We need to be brave and put prevention and improving the health and wellbeing of populations at the top of our agenda and engage with the civic power of local government in order to do so

Have you ever experienced the situation where you agree to do something months ago and then promptly forget about it until it comes up on the horizon? That’s just happened to me!

Last year I agreed to speak on NHS futures at a big Med Tech conference in Birmingham, which is taking place in a few days’ time. This has led me to thinking about how our NHS will evolve over the next 10 years.

The other thing on my mind just now is the imminent national guidance on the implementation of the NHS Long Term Plan, which provides the framework for what we will be doing across the Humber, Coast and Vale Health and Care Partnership this year.

So here goes with a few of my headline thoughts….

We are shaping our national strategies and therefore in turn our Humber, Coast and Vale strategies against the backdrop of  the so called ‘Quadruple aim’ – improving people’s health, improving the quality of care, achieving value and lower costs for the taxpayer, and the rather dry phrase: satisfying the needs of staff and patients. In simple terms this latter point means creating a positive and meaningful environment for our staff to thrive in and improving the experience and the outcomes of treatment and care for all our patients, clients, their families and carers.

Delivering on this requires a tectonic shift in the way we do things, the way we think about things and the way in which we commission and provide health and care services. This would be challenging in any walk of life, but in the NHS and in Social Care we are facing into a daunting future landscape where demand on our services is outstripping supply, where we are struggling to maintain our workforce in a number of areas and where there is an inexorable growth in the elderly frail population.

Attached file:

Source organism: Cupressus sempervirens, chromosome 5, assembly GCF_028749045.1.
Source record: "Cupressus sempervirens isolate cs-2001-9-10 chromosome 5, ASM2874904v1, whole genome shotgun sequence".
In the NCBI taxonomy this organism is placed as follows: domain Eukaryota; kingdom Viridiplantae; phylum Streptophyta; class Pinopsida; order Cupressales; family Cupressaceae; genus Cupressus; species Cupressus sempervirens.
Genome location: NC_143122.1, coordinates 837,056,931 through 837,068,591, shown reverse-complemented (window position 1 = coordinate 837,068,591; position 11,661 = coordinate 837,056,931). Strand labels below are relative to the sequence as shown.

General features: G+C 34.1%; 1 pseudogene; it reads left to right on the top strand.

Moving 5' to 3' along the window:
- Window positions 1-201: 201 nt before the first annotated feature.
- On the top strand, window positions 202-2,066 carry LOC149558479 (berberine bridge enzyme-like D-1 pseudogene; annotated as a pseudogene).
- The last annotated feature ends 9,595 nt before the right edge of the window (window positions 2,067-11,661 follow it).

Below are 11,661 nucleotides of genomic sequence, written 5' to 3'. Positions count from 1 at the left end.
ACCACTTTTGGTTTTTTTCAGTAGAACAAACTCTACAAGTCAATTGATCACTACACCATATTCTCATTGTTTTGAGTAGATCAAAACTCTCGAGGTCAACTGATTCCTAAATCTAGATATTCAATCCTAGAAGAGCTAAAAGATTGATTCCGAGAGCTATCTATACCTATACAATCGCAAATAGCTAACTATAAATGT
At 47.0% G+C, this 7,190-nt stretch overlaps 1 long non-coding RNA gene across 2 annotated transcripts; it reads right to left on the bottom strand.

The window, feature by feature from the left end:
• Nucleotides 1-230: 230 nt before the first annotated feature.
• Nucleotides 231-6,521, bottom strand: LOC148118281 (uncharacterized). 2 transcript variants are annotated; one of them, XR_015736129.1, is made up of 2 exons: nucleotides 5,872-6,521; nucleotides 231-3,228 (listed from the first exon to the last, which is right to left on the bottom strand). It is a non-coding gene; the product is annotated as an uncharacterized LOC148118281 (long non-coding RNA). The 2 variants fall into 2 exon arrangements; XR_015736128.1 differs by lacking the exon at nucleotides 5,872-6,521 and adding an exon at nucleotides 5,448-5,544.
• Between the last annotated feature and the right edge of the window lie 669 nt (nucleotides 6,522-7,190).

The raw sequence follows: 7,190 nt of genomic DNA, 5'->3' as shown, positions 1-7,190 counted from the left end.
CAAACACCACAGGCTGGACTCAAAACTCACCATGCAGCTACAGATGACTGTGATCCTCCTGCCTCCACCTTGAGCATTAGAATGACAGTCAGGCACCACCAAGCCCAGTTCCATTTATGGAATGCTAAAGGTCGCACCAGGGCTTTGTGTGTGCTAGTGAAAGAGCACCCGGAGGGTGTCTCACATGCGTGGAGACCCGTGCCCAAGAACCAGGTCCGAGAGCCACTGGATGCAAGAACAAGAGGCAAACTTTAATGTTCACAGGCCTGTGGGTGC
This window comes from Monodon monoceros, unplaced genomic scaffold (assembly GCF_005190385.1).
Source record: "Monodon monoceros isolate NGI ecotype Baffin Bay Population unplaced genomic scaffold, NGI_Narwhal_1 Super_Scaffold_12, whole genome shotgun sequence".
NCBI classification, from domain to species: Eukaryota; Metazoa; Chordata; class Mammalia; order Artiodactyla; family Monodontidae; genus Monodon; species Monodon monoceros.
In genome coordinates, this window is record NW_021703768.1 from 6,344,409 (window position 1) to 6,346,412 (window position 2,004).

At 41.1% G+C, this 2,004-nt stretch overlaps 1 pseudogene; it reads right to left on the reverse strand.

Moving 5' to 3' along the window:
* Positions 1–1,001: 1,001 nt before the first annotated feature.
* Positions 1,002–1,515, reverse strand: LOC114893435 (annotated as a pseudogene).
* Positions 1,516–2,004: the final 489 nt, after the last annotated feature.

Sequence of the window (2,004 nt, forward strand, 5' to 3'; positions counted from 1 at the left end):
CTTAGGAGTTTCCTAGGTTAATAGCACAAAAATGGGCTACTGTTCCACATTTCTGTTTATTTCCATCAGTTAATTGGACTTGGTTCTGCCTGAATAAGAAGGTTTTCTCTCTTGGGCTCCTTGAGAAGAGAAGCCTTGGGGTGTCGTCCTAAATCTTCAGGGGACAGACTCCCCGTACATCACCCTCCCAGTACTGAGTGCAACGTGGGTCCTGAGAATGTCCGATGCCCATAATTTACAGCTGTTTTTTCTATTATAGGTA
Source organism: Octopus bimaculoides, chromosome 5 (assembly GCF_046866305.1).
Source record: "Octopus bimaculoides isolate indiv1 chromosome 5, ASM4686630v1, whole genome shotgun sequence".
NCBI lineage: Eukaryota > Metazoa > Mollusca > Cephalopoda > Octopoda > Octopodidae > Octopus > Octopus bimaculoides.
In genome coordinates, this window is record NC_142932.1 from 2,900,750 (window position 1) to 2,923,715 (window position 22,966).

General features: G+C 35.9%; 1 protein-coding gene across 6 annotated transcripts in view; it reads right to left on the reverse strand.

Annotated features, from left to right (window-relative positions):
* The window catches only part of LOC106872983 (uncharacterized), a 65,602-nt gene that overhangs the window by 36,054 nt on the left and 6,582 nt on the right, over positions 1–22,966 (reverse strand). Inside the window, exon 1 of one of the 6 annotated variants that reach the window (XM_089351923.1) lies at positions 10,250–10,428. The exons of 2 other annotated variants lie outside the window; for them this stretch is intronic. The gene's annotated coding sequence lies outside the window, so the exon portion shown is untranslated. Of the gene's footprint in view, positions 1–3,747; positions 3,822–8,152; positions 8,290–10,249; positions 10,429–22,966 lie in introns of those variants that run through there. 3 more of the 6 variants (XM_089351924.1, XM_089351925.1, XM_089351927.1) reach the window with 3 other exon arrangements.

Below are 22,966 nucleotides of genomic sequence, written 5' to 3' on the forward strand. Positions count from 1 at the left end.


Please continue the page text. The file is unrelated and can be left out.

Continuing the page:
So what does the future hold and how should we tackle it?

  • We are moving away from the paradigm of the last two decades into a world that minimises competition and encourages integration, collaboration and partnership. Alongside this there needs to be a new deal with social care and with communities.
  • As I suggested in my first blog, we need to be brave and put prevention and improving the health and wellbeing of populations at the top of our agenda and engage with the civic power of local government in order to do so.
  • We need to empower patients and staff to influence, innovate co-design and co-produce clinical pathways alongside integrating services, organisations and systems particularly at local level to simplify access and improve experiences for local people.
  • We need to embrace the digital world and take advantage of automation and new technologies to transform our services and workforce and use this to enable out of hospital care and treatment wherever possible.
  • We are seeking to secure resources and capital investment that will help us to address longstanding estates issues and make the improvements we need to see in our hospital buildings and to develop our Mental Health, Cancer, Maternity and Children’s services.
  • We will have to learn how to operate effectively  in a post Brexit environment, especially in relation to immigration policies, workforce and research and development.
  • We have a fairly hefty carbon footprint so we need to take more responsibility for getting greener and contributing to tackling climate change.

Wherever you work in the Humber, Coast and Vale Health and Care Partnership, these big picture changes will inevitably impact on you and the work you do. So please feel free to feedback, challenge or add your thoughts about the future of health and care in our region.

A particular highlight this week was our Health and Care Professionals Engagement Event, which took place on Wednesday (22nd January). Social workers, occupational therapists, doctors, midwives, nurses and hospital chaplains were amongst the professions represented at the event.

This was an important opportunity to develop our engagement plans so that, as a Partnership, we can ensure frontline professionals are involved in designing the future of health and care services and their ideas and experiences are valued and make a difference.

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